I have never been keen on getting old, but once I was desperate to age. When I was 11 years old I cared not a jot about my appearance but when I was 16 and still looked 13 I started to worry a lot about how I was different to my rugby playing contemporaries. At 19 I still had not shaved. My anxieties about this were then greater than my better documented and (now I know) unnecessary anxieties about my penis size – but my penis was not on display and its appearance to others in the world could be controlled.
Although there was nothing camp about me, and carrying around a silent but amazingly strong crush on several of the girls around me at school and university, that I’m sure they will have noticed, there were boys who decided that I must be gay. I guess around 1970 the gay stereotype was very far removed from the macho gay image we often see today. Then it was straightforward: macho = manly = heterosexual. Different = homosexual.
When I was about 15 years old I remember a conversation with a group of my male classmates when one of them chuckled and as part of a big joke described me as asexual. Maybe I actually would have preferred to have been called a ‘poofta’, because at least that would have conferred me with some sort of sexuality. The comment wasn’t presented vindictively and would not have been so cutting if it had not come from an individual who, other than having sideburns of sorts, certainly qualified as being pudgy and camp. I am sure now that he himself might have felt some pressures himself because of his own differences.
As was the fashion at the time he was one of the many boys of my age who were growing sideburns. Beards and moustaches were not permitted at school so this was a way of teenagers demonstrating their masculinity. Occasionally my face in front of my ears used to be stroked by other boys, looking for a sign of change that was not emerging.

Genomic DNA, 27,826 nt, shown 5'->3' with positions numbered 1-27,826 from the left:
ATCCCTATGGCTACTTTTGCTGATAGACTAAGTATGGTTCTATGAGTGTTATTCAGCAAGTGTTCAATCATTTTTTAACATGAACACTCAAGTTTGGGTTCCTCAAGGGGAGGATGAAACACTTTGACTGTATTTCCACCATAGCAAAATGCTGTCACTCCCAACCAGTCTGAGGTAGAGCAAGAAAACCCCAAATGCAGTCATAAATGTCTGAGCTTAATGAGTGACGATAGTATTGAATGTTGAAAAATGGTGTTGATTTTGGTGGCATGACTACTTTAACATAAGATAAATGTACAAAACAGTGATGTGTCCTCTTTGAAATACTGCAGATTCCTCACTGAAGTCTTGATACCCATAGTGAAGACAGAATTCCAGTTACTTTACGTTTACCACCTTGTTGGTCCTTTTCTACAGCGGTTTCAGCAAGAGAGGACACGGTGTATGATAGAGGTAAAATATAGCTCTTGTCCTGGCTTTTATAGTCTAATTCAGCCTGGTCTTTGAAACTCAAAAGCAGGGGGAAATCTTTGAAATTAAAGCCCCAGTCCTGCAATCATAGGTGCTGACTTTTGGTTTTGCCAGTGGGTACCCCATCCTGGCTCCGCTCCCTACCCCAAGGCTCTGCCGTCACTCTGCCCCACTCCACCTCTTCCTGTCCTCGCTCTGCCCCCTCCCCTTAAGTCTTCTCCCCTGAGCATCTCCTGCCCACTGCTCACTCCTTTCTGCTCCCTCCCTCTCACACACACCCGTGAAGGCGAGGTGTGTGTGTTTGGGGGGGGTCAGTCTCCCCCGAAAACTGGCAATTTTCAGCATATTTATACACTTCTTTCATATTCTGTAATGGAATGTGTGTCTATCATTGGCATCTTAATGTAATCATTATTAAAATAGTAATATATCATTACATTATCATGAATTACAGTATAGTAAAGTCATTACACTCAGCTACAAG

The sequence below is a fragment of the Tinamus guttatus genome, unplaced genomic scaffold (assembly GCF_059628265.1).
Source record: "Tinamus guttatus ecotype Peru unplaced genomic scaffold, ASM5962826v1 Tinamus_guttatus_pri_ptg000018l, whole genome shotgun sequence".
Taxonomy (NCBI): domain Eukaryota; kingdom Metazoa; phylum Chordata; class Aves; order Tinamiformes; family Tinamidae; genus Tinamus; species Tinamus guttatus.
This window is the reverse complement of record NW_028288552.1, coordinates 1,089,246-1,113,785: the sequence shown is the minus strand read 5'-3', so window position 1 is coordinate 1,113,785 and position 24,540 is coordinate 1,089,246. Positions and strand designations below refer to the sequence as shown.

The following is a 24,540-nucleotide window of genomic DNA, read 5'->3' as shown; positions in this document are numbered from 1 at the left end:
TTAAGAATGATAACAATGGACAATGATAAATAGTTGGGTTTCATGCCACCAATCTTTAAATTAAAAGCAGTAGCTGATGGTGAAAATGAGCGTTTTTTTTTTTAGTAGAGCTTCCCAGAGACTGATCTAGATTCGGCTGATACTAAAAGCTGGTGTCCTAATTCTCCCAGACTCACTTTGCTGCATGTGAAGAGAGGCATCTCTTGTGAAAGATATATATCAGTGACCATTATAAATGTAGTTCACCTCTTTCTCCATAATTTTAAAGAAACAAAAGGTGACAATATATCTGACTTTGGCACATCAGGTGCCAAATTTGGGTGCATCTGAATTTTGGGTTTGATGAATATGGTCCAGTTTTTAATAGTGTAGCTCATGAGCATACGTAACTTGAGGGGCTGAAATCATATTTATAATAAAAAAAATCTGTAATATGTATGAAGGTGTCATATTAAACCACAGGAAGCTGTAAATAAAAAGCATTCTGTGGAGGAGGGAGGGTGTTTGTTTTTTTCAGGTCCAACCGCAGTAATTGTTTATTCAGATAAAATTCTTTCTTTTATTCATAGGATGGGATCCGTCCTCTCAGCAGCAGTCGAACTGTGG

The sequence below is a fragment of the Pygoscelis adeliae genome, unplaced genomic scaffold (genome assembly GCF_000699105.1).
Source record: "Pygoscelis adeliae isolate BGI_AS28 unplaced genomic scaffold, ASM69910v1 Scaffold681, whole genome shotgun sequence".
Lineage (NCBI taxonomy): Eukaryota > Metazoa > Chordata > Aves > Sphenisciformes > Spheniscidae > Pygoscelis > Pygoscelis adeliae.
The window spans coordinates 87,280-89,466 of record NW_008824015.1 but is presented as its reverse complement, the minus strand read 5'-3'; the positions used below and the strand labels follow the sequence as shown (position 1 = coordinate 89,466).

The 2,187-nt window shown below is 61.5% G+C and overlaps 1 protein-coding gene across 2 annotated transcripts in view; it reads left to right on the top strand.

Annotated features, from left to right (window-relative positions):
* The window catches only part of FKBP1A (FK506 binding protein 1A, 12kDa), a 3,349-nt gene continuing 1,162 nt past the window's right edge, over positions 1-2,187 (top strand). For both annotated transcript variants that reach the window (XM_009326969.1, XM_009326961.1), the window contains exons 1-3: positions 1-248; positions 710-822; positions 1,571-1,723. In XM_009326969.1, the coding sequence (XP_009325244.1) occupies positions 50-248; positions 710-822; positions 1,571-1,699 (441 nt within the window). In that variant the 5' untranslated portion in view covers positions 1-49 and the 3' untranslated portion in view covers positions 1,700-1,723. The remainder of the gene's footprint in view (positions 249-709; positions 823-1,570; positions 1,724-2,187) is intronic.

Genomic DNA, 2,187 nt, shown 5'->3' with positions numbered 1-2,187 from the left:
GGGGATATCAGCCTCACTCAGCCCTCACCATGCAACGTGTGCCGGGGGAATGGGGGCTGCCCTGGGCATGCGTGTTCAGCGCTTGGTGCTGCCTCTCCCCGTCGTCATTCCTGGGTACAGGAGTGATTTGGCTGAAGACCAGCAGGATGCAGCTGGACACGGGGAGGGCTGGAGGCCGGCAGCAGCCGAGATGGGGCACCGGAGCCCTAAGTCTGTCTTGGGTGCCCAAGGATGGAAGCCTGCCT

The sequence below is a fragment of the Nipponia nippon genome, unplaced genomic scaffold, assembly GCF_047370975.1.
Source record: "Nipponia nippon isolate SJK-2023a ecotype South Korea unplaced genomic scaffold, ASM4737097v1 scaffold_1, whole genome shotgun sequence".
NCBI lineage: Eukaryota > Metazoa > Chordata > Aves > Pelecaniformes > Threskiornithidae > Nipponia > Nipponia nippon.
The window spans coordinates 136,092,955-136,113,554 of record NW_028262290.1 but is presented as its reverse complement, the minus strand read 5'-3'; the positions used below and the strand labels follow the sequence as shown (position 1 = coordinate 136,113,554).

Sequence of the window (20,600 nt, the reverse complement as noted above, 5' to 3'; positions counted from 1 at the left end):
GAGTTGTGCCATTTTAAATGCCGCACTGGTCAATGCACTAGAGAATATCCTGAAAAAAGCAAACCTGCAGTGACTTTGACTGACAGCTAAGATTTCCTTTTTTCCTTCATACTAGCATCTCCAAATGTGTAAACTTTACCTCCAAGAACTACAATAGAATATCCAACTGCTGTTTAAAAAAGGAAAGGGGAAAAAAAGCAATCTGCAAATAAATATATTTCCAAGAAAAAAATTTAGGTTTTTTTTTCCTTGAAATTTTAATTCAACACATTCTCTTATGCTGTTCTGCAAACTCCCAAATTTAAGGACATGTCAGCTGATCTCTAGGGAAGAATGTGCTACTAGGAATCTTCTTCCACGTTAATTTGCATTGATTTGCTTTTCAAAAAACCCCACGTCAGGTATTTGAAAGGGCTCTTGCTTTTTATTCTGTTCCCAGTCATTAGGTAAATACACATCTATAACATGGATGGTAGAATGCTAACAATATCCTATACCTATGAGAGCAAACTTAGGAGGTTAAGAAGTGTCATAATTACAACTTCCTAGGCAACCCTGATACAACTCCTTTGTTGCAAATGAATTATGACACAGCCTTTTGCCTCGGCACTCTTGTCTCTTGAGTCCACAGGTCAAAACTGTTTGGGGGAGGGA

Even if friends realised that I was attracted to girls, many of them had a clear idea that the attractiveness could not possibly be reciprocated. Sadly this rubbed off on me and my perspective of myself. A boy who was a close friend gave me a card with a condom in it for my 18th birthday. “Have a luxury wank” he said, deciding that it was never going to be used it for its intended purpose.
He was absolutely correct, but I should be thankful to him for, following his instructions and much to my surprise, it actually fitted snuggly. This was the first real evidence I received that my erect penis was actually of a perfectly average size. It was however evidence that I did not accept, imaging that there must be another 6 inches of latex somehow wound up in that remaining tight band at the base of my penis, but it was a crumb of comfort.
Elsewhere I shall probably write about how if only I had better information I might not have carried on into life with a complex about the size of my penis and what I now know to be called ‘secondary sexual characteristics’. At that time being treated differently dues to my lack of ‘masculinity’ was never considered by me to be bullying and despite its impact I continued to be naturally sociable, sporty and generally happy with my lot. But I now recognise it was bullying because although I was resilient at the time there has been a long term low level hurt.